As for poverty, boredom is the most brutal part of its misery, and escape from it takes more radical forms: violent rebellion or drug addiction. Both are temporary, for the misery of poverty is infinite; both, because of that infinity, are costly. In general, a man shooting heroin into his vein does so largely for the same reason you rent a video: to dodge the redundancy of time. The difference, though, is that he spends more than he's got, and that his means of escaping become as redundant as what he is escaping from faster than yours. On the whole, the difference in tactility between a syringe's needle and a stereo's push button roughly corresponds to the difference between the acuteness of time's impact upon the have-nots and the dullness of its impact on the haves. But, whether rich or poor, you will inevitably be afflicted by monotony. Potential haves, you'll be bored with your work, your friends, your spouses, your lovers, the view from your window, the furniture or wallpaper in your room, your thoughts, yourselves. Accordingly, you'll try to devise ways of escape. Apart from the self-gratifying gadgets I mentioned before, you may take up changing your job, residence, company, country, climate; you may take up promiscuity, alcohol, travel, cooking lessons, drugs, psychoanalysis.

In fact, you may lump all these together, and for a while that may work. Until the day, of course, when you wake up in your bedroom amidst a new family and a different wallpaper, in a different state and climate, with a heap of bills from your travel agent and your shrink, yet with the same stale feeling toward the light of day pouring through your window. You'll put on your loafers only to discover that they're lacking bootstraps by which to lift yourself up from what you recognize. Depending on your temperament and your age, you will either panic or resign yourself to the familiarity of the sensation, or else you'll go through the rigmarole of change once more. Neurosis and depression will enter your lexicon; pills, your medicine cabinet.

Basically, there is nothing wrong with turning life into the constant quest for alternatives, into leapfrogging jobs, spouses, and surroundings, provided that you can afford the alimony and jumbled memories. This predicament, after all, has been sufficiently glamorized onscreen and in Romantic poetry. The rub, however, is that before long this quest turns into a full-time occupation, with your need for an alternative coming to match a drug addict's daily fix.

There is yet another way out of boredom, however. Not a better one, perhaps, from your point of view, and not necessarily secure, but straight and inexpensive. When hit by boredom, let yourself be crushed by it; submerge, hit bottom. In general, with things unpleasant, the rule is: The sooner you hit bottom, the faster you surface. The idea here is to exact a full look at the worst. The reason boredom deserves such scrutiny is that it represents pure, undiluted time in all its repetitive, redundant, monotonous splendor.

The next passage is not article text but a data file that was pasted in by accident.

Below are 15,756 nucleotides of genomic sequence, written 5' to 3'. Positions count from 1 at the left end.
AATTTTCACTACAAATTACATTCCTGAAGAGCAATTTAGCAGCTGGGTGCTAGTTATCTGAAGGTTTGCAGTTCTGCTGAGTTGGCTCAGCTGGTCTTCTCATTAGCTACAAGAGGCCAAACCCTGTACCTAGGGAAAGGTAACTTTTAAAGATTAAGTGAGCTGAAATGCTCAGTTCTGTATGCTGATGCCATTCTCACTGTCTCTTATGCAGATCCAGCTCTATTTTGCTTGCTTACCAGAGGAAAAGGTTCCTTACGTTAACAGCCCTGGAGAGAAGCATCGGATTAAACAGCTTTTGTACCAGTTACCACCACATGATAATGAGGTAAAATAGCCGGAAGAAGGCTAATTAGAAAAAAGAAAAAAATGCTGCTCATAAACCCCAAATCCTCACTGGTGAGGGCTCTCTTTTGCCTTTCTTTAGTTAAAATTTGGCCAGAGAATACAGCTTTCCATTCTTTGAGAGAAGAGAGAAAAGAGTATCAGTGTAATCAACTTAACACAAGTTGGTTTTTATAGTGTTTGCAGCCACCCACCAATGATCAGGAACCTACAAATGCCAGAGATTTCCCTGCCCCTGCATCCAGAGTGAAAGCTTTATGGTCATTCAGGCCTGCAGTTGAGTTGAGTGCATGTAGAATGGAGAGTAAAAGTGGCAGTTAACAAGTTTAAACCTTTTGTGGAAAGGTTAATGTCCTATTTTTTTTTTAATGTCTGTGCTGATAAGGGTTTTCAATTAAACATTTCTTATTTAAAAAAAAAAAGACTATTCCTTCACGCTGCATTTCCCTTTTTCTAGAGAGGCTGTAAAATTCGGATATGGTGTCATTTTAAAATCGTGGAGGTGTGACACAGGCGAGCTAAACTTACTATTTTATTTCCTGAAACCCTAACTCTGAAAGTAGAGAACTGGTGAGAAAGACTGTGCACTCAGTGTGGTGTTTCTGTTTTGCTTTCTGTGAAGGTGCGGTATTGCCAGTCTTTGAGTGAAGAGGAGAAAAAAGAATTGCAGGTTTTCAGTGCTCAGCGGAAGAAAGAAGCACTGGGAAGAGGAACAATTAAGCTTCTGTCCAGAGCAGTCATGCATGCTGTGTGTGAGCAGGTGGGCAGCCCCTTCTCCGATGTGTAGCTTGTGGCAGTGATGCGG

Boredom is your window on the properties of time that one tends to ignore to the likely peril of one's mental equilibrium. It is your window on time's infinity. Once this window opens, don't try to shut it; on the contrary, throw it wide open. For boredom speaks the language of time, and it teaches you the most valuable lesson of your life: the lesson of your utter insignificance. It is valuable to you, as well as to those you are to rub shoulders with. "You are finite," time tells you in the voice of boredom, "and whatever you do is, from my point of view, futile." As music to your ears, this, of course, may not count; yet the sense of futility, of the limited significance of even your best, most ardent actions, is better than the illusion of their consequences and the attendant self-aggrandizement.

For boredom is an invasion of time into your set of values. It puts your existence into its proper perspective, the net result of which is precision and humility. The former, it must be noted, breeds the latter. The more you learn about your own size, the more humble and the more compassionate you become to your likes, to the dust aswirl in a sunbeam or already immobile atop your table.

If it takes will-paralyzing boredom to bring your insignificance home, then hail the boredom. You are insignificant because you are finite. Yet infinity is not terribly lively, not terribly emotional. Your boredom, at least, tells you that much. And the more finite a thing is, the more it is charged with life, emotions, joy, fears, compassion.

What's good about boredom, about anguish and the sense of meaninglessness of your own, of everything else's existence, is that it is not a deception. Try to embrace, or let yourself be embraced by, boredom and anguish, which are larger than you anyhow. No doubt you'll find that bosom smothering, yet try to endure it as long as you can, and then some more. Above all, don't think you've goofed somewhere along the line, don't try to retrace your steps to correct the error. No, as W. H. Auden said, "Believe your pain." This awful bear hug is no mistake. Nothing that disturbs you ever is.

Pregnant Pause

I am back from a rather pregnant pause. In the meantime, my wife has given birth to Madeleine, and I suppose it is worth noting in this connection that I have given birth to a doctoral thesis. The family is feeling much better.